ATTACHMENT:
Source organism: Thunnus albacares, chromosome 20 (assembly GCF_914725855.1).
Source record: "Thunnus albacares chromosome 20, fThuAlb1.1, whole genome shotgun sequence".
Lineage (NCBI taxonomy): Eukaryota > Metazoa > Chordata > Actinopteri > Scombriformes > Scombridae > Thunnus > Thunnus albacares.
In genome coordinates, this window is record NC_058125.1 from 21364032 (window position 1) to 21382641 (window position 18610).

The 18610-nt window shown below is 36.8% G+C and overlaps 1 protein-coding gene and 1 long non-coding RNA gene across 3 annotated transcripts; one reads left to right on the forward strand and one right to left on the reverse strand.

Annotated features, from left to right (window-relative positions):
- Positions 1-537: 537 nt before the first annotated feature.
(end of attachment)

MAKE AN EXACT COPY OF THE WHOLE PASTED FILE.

Source organism: Thunnus albacares, chromosome 20 (assembly GCF_914725855.1).
Source record: "Thunnus albacares chromosome 20, fThuAlb1.1, whole genome shotgun sequence".
Lineage (NCBI taxonomy): Eukaryota > Metazoa > Chordata > Actinopteri > Scombriformes > Scombridae > Thunnus > Thunnus albacares.
In genome coordinates, this window is record NC_058125.1 from 21364032 (window position 1) to 21382641 (window position 18610).

The 18610-nt window shown below is 36.8% G+C and overlaps 1 protein-coding gene and 1 long non-coding RNA gene across 3 annotated transcripts; one reads left to right on the forward strand and one right to left on the reverse strand.

Annotated features, from left to right (window-relative positions):
- Positions 1-537: 537 nt before the first annotated feature.